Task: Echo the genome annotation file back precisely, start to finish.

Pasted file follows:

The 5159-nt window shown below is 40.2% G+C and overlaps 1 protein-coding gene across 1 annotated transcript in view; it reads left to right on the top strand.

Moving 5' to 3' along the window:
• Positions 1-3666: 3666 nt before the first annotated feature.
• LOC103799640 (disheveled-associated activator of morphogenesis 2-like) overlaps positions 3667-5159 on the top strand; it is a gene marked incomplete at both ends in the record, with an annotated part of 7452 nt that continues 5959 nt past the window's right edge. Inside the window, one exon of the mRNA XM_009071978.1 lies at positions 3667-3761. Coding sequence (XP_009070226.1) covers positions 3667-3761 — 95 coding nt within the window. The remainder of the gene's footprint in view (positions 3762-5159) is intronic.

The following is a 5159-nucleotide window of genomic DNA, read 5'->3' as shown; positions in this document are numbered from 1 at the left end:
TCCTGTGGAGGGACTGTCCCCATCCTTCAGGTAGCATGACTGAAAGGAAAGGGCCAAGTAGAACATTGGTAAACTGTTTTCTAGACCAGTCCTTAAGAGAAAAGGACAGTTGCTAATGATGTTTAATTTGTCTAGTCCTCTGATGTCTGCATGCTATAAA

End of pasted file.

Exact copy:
The 5159-nt window shown below is 40.2% G+C and overlaps 1 protein-coding gene across 1 annotated transcript in view; it reads left to right on the top strand.

Moving 5' to 3' along the window:
• Positions 1-3666: 3666 nt before the first annotated feature.
• LOC103799640 (disheveled-associated activator of morphogenesis 2-like) overlaps positions 3667-5159 on the top strand; it is a gene marked incomplete at both ends in the record, with an annotated part of 7452 nt that continues 5959 nt past the window's right edge. Inside the window, one exon of the mRNA XM_009071978.1 lies at positions 3667-3761. Coding sequence (XP_009070226.1) covers positions 3667-3761 — 95 coding nt within the window. The remainder of the gene's footprint in view (positions 3762-5159) is intronic.

The following is a 5159-nucleotide window of genomic DNA, read 5'->3' as shown; positions in this document are numbered from 1 at the left end:
TCCTGTGGAGGGACTGTCCCCATCCTTCAGGTAGCATGACTGAAAGGAAAGGGCCAAGTAGAACATTGGTAAACTGTTTTCTAGACCAGTCCTTAAGAGAAAAGGACAGTTGCTAATGATGTTTAATTTGTCTAGTCCTCTGATGTCTGCATGCTATAAA